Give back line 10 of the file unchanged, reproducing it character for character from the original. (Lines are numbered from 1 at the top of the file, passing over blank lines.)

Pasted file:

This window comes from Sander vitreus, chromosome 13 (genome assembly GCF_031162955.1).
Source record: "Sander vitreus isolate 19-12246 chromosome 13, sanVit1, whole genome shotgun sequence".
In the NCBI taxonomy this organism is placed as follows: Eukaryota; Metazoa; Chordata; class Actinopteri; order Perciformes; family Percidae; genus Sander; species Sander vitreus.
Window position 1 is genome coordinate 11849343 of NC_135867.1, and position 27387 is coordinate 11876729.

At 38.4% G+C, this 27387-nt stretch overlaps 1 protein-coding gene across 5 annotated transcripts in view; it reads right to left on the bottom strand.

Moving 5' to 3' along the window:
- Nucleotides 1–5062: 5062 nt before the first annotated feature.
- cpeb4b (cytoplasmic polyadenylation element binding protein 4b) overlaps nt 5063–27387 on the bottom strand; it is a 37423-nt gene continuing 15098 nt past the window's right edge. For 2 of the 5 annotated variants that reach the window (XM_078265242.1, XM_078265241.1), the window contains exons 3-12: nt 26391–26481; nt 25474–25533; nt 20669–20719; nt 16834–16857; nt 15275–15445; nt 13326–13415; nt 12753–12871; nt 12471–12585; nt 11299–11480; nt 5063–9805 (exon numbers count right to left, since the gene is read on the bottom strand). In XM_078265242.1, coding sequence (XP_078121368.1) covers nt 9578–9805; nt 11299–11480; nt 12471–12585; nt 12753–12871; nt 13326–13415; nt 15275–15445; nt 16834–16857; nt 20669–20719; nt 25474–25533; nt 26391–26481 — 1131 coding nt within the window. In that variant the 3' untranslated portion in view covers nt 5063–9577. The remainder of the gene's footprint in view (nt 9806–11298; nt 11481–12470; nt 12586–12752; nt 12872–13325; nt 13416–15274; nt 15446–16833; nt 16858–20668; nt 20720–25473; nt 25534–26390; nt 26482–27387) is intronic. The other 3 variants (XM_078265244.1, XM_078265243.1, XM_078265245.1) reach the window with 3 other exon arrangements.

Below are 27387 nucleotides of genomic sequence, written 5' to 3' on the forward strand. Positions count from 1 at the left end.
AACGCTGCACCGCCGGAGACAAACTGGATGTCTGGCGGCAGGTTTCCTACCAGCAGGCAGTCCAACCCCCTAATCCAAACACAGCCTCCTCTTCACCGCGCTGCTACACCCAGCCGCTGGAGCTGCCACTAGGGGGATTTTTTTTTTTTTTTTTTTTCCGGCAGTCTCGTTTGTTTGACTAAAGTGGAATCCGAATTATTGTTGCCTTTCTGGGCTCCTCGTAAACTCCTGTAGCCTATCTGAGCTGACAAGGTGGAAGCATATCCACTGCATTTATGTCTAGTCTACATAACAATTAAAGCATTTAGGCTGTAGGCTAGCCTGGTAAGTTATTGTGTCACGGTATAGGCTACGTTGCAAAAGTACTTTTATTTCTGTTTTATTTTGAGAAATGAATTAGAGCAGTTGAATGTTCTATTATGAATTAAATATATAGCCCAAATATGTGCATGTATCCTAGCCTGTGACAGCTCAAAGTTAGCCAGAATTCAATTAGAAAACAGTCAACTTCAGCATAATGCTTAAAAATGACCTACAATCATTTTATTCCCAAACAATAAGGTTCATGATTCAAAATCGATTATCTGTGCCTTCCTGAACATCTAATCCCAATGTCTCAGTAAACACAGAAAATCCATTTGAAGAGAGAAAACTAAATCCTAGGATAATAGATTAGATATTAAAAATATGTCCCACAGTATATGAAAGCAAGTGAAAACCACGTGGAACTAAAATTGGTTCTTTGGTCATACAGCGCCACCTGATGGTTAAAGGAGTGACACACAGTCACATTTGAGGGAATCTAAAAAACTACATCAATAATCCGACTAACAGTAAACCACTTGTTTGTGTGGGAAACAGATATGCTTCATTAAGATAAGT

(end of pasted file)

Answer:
AACGCTGCACCGCCGGAGACAAACTGGATGTCTGGCGGCAGGTTTCCTACCAGCAGGCAGTCCAACCCCCTAATCCAAACACAGCCTCCTCTTCACCGCGCTGCTACACCCAGCCGCTGGAGCTGCCACTAGGGGGATTTTTTTTTTTTTTTTTTTTCCGGCAGTCTCGTTTGTTTGACTAAAGTGGAATCCGAATTATTGTTGCCTTTCTGGGCTCCTCGTAAACTCCTGTAGCCTATCTGAGCTGACAAGGTGGAAGCATATCCACTGCATTTATGTCTAGTCTACATAACAATTAAAGCATTTAGGCTGTAGGCTAGCCTGGTAAGTTATTGTGTCACGGTATAGGCTACGTTGCAAAAGTACTTTTATTTCTGTTTTATTTTGAGAAATGAATTAGAGCAGTTGAATGTTCTATTATGAATTAAATATATAGCCCAAATATGTGCATGTATCCTAGCCTGTGACAGCTCAAAGTTAGCCAGAATTCAATTAGAAAACAGTCAACTTCAGCATAATGCTTAAAAATGACCTACAATCATTTTATTCCCAAACAATAAGGTTCATGATTCAAAATCGATTATCTGTGCCTTCCTGAACATCTAATCCCAATGTCTCAGTAAACACAGAAAATCCATTTGAAGAGAGAAAACTAAATCCTAGGATAATAGATTAGATATTAAAAATATGTCCCACAGTATATGAAAGCAAGTGAAAACCACGTGGAACTAAAATTGGTTCTTTGGTCATACAGCGCCACCTGATGGTTAAAGGAGTGACACACAGTCACATTTGAGGGAATCTAAAAAACTACATCAATAATCCGACTAACAGTAAACCACTTGTTTGTGTGGGAAACAGATATGCTTCATTAAGATAAGT